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6 Nurses and Midwives on What It Takes to Do the Job

At IntraHealth International, we are dedicated to health workers. And now, as COVID-19 spreads around the world, health workers and the systems in which they work are more important than ever.

We are so proud of our staff who are working tirelessly during this outbreak, and always, to keep helping people, no matter what the circumstances.

As part of our celebration of World Health Worker Week 2020, we asked some of the many nurses and midwives of IntraHealth International what drew them to health care and what keeps them coming to work every day to put their lives on the line to save others. Here’s what they have to say.


 

Eunice Esule (left) mentoring a health worker at the Lokopo Health Center III in the Napak District of Uganda. Photo courtesy of Eunice Esule for IntraHealth International.

Eunice Esule, nurse & integrated health services technical advisor, Karamoja, Uganda

When HIV/AIDS had just been discovered in Uganda, many people were shunned and did not get care. My mother opened our house to care for relatives who were infected because in those days, medication was not really available. It was very sad and painful, and I saw the stigma. No one from the community around us wanted to relate to us—we were condemned.

This inspired me to become a nurse and care for the people everyone neglected. One of my first jobs was in northern Uganda working with HIV-positive mothers to ensure they had HIV-free babies.

In Uganda, nurses are the backbone of the health system.

I’ve always been drawn to nursing because of the compassion. By training, nurses are taught to serve. They are always at health facilities to provide care to those who need it the most. In Uganda, they are the backbone of the health system. They are resilient and often very strong people. Most of the time, they work in resource-constrained facilities, learning to adjust to any situation. They are far away from social amenities, sacrificing their personal lives and their children’s personal lives to serve the population. They are in rural hard-to-reach health facilities doing 24-hour shifts day in and out and produce remarkable results, contributing to national performance numbers without praise.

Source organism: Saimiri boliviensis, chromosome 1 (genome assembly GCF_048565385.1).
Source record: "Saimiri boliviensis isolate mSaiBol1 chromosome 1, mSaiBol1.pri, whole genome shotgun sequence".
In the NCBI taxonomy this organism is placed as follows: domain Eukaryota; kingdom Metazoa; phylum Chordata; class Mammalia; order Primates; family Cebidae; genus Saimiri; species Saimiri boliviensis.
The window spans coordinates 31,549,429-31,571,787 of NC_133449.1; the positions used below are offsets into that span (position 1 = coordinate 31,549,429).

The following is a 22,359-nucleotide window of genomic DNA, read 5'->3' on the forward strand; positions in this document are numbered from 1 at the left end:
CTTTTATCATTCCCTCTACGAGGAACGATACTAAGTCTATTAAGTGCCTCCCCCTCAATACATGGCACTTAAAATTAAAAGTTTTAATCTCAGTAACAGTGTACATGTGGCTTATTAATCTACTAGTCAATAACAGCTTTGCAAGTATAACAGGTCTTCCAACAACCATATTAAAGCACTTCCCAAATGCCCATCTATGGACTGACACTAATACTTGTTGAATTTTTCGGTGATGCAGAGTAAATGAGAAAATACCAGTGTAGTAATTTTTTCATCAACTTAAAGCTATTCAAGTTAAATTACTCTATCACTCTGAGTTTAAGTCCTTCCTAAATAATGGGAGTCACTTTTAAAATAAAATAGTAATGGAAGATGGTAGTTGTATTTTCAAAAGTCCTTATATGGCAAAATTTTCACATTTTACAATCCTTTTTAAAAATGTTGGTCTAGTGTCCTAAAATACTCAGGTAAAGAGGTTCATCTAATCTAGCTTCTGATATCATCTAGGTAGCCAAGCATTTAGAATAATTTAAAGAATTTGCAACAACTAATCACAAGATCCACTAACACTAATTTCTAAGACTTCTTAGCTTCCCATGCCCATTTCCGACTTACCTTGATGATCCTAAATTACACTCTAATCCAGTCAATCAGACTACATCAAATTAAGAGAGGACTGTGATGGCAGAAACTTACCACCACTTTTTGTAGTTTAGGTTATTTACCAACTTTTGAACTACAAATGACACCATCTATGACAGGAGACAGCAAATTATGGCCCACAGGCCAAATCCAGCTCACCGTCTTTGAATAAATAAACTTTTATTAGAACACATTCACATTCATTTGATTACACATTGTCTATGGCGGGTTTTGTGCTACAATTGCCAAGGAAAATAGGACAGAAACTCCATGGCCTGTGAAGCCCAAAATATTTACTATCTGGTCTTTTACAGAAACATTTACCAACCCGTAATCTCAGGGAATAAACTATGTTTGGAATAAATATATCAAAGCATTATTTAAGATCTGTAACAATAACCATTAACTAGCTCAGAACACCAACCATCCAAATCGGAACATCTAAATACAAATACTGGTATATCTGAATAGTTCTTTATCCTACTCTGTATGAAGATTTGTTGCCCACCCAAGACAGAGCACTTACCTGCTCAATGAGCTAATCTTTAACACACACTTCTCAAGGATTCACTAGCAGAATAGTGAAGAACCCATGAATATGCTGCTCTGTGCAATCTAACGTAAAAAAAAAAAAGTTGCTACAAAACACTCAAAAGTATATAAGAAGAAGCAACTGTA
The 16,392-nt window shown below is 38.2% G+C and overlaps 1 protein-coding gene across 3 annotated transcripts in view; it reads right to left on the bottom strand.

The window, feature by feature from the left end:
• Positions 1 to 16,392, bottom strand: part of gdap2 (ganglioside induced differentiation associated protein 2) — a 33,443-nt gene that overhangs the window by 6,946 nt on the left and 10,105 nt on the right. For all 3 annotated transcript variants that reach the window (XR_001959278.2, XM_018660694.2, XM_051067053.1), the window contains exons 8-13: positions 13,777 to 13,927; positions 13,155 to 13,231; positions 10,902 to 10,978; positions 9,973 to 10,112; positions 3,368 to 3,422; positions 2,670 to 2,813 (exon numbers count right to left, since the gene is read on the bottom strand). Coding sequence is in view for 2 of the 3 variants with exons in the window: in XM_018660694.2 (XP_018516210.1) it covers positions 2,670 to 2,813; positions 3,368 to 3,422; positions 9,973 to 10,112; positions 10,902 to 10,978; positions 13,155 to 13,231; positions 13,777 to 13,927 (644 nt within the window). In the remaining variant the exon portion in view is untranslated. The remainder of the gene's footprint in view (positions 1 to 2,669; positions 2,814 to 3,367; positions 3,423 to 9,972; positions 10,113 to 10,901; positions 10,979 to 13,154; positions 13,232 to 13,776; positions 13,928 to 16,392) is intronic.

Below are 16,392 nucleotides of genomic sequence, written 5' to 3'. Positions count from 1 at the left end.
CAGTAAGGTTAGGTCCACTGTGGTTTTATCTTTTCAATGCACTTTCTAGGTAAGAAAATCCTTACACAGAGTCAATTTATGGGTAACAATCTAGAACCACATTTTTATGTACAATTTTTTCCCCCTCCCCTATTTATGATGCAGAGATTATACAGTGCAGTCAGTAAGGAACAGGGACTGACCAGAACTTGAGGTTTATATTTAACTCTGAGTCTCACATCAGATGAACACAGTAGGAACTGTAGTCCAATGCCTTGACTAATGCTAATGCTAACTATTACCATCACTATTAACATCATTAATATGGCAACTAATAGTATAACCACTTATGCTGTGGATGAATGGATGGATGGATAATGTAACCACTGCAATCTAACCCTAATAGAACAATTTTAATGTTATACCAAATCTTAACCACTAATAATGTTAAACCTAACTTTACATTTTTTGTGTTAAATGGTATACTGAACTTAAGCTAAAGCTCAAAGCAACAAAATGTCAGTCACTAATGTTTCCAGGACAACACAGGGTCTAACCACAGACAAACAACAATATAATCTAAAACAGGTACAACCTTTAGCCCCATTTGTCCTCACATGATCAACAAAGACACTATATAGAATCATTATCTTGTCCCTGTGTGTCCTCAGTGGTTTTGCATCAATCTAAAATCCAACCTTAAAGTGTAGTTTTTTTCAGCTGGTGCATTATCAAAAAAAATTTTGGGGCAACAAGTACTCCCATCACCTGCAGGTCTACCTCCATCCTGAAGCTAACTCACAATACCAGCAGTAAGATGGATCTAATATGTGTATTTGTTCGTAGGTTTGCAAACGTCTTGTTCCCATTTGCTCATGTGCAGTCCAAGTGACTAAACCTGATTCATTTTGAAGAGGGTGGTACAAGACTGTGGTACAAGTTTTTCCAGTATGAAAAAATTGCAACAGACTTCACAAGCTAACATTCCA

Eunice works on the District Health Systems Strengthening on RMNCAH, HIV/AIDS and Nutrition in Karamoja project funded by the United Nations Children's Fund (UNICEF).


 

Cristian Castro. Photo courtesy of Cristian Castro for IntraHealth International.

Cristian Castro, nurse & health promoter, Guatemala

Nurses and midwives provide humanized care. They understand how their clients operate and they provide care according to individual needs. They care for people of all ages, families, groups, and communities, sick or not, and in all circumstances.

After my brother died, I saw the good treatment that the nurses gave to my family and I wanted to return the service to society. I was motivated because I knew that nurses and midwives changed lives.

Cristian works on IntraHealth’s Latin America and the Caribbean projects.


 

Irine Chelag’at Birir. Photo courtesy of Irine Chelag’at Birir for IntraHealth International.

 

Irine Chelag’at Birir, nurse mentor, Namibia

When I was young, I wanted to be two things when I grew up: either a police officer or a nurse. I had neighbors whose daughters were both nurses and I really admired them. I applied to nursing school and when I received the acceptance letter in the mail, I was so happy. I was over the moon. The joy couldn't be described. So I completed my training and now work as a qualified, registered, and licensed nurse/midwife.

For me, nursing and midwifery is not just a profession, it’s a calling. Nurses attend to people who need help when no one else will. They sacrifice their sleep, listen to people’s stories, and attend to extremely sick people, including those with highly infectious diseases. The same person opens the eye of a newborn and closes the eyes of a dying person with dignity.

I am the future of nursing and midwifery.

This profession is hard. I often think about the nurses and midwives who have sacrificed their lives and died on the line of duty. During the Ebola crisis in the West African countries, a lot of nurses lost their lives. They are my inspiration.